Caton Technology – The consistent route for IP contribution

Caton Technology – The consistent route for IP contribution


Thought leadership articles by IABM and our members
Articles taken from IABM's journal and at show papers
To submit your article email

Caton Technology – The consistent route for IP contribution

Journal Article from Caton Technology

Mon 19, 09 2022

Karl So

Vice President, Products

While there seems like an infinite amount of content available on demand, the pinnacle of the broadcast (and now streaming) industry is live broadcasting. Sport is the most obvious source – a UK sports broadcaster is using “it’s only live once” as its tagline at the moment – and big events like the Olympics and the FIFA World Cup can draw audiences of close to a billion worldwide.

But sport is not the only source of live broadcasting. There are plenty of music and entertainment events which are appointment to view: think of the main stage at Glastonbury, or the finals of major reality competitions like Love Island or Big Brother.

Whatever the genre, live broadcasting means getting the content from the location to the broadcast centre. In the case of international events, to many geographically diverse broadcast centres. And, of course, today we expect much more than just a single feed from the event, so the number of circuits grows quickly. The ultimate goal is true remote production, with the cameras and microphones on site and all the production – switching, replays, graphics and commentary – back at base.

But it is only live once, so all these links have to stay live throughout the whole of the event. How can we provide this sort of capacity, reliability, and connection from anywhere to anywhere?

The traditional answer was satellite, but it does not have the capacity for all these requirements. The situation will get worse in time, as the spectrum for C-band satellites is transferred to 5G and future cellular communications.

Major permanent venues will have dedicated, point-to-point fibre installed, although not necessarily with enough bandwidth for large numbers of feeds. For other venues, planning and installing dedicated fibre is a lengthy, disruptive and expensive business.

In either case, the carrier will have invested heavily in its installation, and will want to see a return. Even if a fibre from a football ground to a broadcast switching hub is used for a game every week, that is still only 2% utilisation, which means the fee must be very high when you do need it. Carriers will also insist on long-term contracts: years rather than weeks.

There is a simple solution: the public internet. Find the capacity, and just pay for what you use. This is not as difficult as it sounds: most sports venues are in metropolitan areas, where there is likely to be plenty of dark fibre connectivity available. With the right systems, you simply camp on to the capacity when you need it; release it as soon as you are done.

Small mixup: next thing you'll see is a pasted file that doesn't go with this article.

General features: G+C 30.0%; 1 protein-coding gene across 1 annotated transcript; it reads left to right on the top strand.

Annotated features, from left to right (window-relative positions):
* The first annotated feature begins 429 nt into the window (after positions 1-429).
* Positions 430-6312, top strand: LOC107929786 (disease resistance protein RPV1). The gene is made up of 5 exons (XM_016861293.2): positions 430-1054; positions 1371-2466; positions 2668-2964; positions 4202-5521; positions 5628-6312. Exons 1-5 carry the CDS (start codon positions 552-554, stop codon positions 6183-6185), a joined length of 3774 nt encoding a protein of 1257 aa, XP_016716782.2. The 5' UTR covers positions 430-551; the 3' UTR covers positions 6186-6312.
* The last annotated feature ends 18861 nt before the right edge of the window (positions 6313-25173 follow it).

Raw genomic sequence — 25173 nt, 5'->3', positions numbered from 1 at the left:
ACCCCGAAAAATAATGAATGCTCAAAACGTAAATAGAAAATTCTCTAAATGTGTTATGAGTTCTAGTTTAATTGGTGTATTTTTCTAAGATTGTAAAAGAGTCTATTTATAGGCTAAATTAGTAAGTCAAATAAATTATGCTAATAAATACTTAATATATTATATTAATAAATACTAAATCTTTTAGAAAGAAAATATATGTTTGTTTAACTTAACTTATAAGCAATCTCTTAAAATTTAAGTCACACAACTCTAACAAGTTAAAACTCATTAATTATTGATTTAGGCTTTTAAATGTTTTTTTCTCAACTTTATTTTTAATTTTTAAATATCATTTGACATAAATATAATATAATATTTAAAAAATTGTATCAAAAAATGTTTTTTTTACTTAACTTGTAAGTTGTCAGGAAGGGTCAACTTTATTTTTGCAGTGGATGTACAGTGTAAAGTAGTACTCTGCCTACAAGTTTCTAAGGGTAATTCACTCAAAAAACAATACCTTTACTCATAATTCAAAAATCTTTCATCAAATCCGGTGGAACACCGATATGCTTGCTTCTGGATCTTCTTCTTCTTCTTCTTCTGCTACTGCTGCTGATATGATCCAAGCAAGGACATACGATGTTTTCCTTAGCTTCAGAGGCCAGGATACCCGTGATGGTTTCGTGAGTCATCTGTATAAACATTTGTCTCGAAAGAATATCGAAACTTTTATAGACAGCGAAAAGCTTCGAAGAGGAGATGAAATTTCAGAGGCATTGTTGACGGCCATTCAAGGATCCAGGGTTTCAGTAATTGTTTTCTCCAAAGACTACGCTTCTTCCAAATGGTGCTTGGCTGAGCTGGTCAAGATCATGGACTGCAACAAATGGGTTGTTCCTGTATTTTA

The problem with using the internet for professional video communications, of course, is that it really was not designed to provide the level of consistency and security we require. The internet is not deterministic: we need 50 new pictures every second. Oh, and we want to achieve this high performance, deterministic connectivity with the absolute minimum of latency.

This is where you need specialist video services, to guarantee the high quality and low latency we expect. It calls for a transport layer to provide the determinism and stability, which must also be capable of working with any of the standards currently in use.

This transport layer needs special facilities to ensure that the deterministic video signal gets through unscathed. That means bespoke algorithms, backed by machine learning to get the best out of each individual circuit. Those algorithms, in turn, will support at least the most common of the video streaming formats in current use, including NDI and SRT as well as SMPTE. Native support eliminates the need for additional transcoding stages which introduce latency and add points of risk.

A good transport layer will also use sophisticated dynamic forward error correction (FEC), to minimise disturbances. As the name implies, forward error correction sends certain signals in advance of the main stream to assist recovery should there be a glitch, which means FEC inevitably adds latency. A well-designed system will allow users to fine-tune the balance between signal resilience and latency.

To protect the intellectual property in the video, the stream must be secured in transit. The most widely respected scheme is the Advanced Encryption Standard, generally shortened to AES (but not to be confused with the Audio Engineering Society and its digital standards).

Finally, all this must be implemented as a plug-and-play option, so it can be set up quickly and with the minimum of specialist knowledge, and a Service Level Agreement (SLA) with 99.999% availability for full assurance.

We have created a uniquely powerful solution which meets these requirements, the Caton Transport Protocols (CTP), now comprehensively proven and in regular use by major productions and broadcasters. It points the way to a future where contribution circuits routinely use the IP connectivity that is available, layering on it the security, predictability and reliability the broadcast and media industry demands.

Search For More Content